Student Dresscode – Editorial


Seniors Ava Reyes and Derek Torres demonstrate practice of dress code | Photo by Mia Perez

Mia Perez, Editorial

In 2017, a student by the name of Reagan Marlar expressed a grievance to the editor of the year’s paper claiming, “Throughout my four years of high school, I have had a strong problem regarding the dress code. I believe that even though I am graduating, the students below me would like to see a change.”

In 2022, as the current editor of the newspaper and a senior myself, I would like to address this issue to be a disservice and insult to the student body. 

When the school board makes the assertion that dress code will prepare students for the uniform and restriction of self expression they will be expected to cooperate with in the “real world”, it strictly imposes the premise that students must be dressed professionally to achieve personal success and be taken seriously – sending the implication that clothing defines a student’s potential and disregarding the many career pathways a student may choose and the different levels of formality they will require. In fact, seeing as the majority of dress code rules target feminine style clothing such as skirts, crop tops, and off-the-shoulders, it is not off-base to assume these restrictions are less about keeping the student body focused and more about possessing control.

When a student is pulled from class, dragged away from passing periods, or asked to grab a jacket from her car, she is being taught that her appearance and display of something as trivial as the bottom of her thigh is worth the disruption of her class time. She is being treated as an issue that needs to be corrected – a victim of a cycle fueled and rooted in the issue of female over-sexualization. After years of stressing the importance of taking responsibility and practicing self-management, one would think the school board, and CCISD staff alike, would look to a claim that clothing is a proper excuse for distraction as discreditable. In the “real world”, students will need to learn how to work in “distracting” environments.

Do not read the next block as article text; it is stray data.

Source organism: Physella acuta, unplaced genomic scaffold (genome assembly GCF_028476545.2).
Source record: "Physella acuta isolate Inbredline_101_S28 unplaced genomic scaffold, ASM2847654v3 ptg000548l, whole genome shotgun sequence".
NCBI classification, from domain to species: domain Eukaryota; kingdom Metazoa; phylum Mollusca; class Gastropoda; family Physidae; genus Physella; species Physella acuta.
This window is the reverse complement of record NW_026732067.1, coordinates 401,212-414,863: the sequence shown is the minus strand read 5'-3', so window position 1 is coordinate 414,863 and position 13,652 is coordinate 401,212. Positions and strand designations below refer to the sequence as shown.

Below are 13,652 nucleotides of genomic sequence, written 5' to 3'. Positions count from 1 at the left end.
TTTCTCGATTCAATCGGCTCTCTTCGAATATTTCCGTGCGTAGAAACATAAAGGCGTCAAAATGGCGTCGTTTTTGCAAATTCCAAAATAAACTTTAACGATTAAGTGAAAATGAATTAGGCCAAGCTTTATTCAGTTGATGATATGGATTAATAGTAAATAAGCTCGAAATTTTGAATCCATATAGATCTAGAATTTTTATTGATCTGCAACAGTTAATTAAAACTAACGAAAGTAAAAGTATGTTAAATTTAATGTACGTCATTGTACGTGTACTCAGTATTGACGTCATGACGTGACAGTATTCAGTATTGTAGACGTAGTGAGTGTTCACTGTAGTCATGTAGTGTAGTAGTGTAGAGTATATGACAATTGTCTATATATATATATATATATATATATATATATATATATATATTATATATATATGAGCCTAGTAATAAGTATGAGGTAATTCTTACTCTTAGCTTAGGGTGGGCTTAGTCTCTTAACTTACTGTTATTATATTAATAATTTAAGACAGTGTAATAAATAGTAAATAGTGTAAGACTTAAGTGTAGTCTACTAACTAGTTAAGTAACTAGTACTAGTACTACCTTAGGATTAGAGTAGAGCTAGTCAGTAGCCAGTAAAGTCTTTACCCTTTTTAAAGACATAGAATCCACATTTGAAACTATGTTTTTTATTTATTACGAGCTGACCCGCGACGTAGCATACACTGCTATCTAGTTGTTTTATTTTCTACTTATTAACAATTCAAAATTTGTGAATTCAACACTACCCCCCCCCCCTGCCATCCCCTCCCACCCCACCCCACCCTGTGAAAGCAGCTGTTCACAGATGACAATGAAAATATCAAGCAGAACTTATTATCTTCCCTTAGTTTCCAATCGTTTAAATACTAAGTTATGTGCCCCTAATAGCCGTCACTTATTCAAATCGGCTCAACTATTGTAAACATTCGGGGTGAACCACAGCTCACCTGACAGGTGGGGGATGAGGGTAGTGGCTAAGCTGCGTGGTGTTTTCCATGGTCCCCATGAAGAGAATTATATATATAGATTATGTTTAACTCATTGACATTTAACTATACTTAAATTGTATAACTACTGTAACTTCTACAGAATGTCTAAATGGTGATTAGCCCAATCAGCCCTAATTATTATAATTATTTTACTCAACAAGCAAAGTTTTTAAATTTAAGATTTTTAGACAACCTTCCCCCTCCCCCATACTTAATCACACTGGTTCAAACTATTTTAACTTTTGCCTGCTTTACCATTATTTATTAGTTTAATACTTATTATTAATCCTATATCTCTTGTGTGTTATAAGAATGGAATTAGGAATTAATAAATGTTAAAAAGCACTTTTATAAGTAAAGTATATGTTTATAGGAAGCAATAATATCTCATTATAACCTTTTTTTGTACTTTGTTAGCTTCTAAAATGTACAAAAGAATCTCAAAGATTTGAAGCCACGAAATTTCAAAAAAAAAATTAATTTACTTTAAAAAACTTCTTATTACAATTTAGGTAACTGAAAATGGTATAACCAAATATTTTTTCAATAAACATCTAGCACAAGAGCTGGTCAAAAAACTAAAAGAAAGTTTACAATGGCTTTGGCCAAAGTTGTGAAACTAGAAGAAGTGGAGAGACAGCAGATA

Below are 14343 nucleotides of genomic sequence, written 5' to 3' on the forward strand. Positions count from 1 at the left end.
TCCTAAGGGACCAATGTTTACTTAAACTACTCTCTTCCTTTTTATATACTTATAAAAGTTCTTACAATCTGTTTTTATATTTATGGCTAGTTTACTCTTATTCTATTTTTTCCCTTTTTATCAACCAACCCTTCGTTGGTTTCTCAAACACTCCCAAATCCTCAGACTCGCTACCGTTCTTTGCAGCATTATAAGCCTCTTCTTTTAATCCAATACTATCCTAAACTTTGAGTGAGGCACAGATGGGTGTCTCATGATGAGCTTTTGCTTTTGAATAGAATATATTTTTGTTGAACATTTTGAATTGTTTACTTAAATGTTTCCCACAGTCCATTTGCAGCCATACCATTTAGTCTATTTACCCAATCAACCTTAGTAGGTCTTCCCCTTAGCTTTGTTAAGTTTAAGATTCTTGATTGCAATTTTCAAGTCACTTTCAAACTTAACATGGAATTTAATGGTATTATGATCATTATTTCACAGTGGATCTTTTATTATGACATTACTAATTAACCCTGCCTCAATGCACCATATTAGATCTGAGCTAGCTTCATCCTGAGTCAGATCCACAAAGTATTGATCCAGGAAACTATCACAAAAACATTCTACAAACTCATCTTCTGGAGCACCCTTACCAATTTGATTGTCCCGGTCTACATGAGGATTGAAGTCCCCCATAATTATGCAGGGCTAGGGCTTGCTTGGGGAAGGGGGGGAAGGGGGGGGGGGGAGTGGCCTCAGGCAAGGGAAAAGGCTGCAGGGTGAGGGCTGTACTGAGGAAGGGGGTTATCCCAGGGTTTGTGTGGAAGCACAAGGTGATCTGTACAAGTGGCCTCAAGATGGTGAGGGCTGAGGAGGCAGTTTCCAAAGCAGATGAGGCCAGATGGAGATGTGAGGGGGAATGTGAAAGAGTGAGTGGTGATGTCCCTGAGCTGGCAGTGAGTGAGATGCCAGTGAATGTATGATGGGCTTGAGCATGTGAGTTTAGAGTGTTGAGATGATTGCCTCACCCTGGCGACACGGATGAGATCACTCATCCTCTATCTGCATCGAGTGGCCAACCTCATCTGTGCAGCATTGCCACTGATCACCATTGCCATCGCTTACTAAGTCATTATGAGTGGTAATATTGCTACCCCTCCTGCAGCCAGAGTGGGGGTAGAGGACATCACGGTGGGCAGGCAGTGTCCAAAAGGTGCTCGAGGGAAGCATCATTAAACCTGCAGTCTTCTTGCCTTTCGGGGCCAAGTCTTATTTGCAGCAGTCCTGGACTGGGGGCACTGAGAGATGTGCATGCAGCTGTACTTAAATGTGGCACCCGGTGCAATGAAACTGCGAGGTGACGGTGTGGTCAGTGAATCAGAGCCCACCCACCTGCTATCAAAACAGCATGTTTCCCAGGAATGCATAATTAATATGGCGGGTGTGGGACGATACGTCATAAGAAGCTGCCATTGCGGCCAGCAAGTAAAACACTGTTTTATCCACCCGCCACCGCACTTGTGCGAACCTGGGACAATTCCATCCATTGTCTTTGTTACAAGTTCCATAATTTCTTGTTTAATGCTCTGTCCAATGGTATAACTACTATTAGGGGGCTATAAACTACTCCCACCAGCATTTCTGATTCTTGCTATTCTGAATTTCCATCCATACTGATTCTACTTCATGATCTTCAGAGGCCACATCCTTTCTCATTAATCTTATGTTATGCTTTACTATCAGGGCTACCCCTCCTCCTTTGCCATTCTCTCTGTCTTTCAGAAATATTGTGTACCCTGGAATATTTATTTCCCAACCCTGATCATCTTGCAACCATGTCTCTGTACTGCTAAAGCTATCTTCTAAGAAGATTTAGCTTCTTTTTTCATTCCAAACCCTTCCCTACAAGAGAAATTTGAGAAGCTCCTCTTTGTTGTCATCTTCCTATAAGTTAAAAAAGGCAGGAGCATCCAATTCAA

This is not to mention, the dress code lacks solid consistency. Where students in cheer are allowed to wear uniform on game days, students volleyball are not. Even when substituting short spandex and knee pads for tights, volleyball students are labeled, yet again, as a distraction. Whenever the same is said about the cheer squad, however, which wears skirts shorter than policy, it is simply deemed as a demonstration of school pride. So what exactly constitutes a violation of school dress code? Is breaking dress code only valid when school spirit comes into play, and if so, does this mean cheer and football are more defensible organizations than volleyball? While it may be far from the school’s original intent of a dress code, it is evident that certain genders, styles and organizations are receiving different treatment and punishment on the warrant of dress code.

There is no doubt the priority of our educational system has been to promote and encourage growth in student confidence as it has so persistently dedicated time and service to the student body through countless student-benefiting clubs, organizations, programs and extracurricular. However, there is always room to adjust and improve. The school district should reconsider treating feminine clothing or sports uniform as taboo in order to provide an increasingly gratifying, equitable and comfortable high school experience for all of the student body.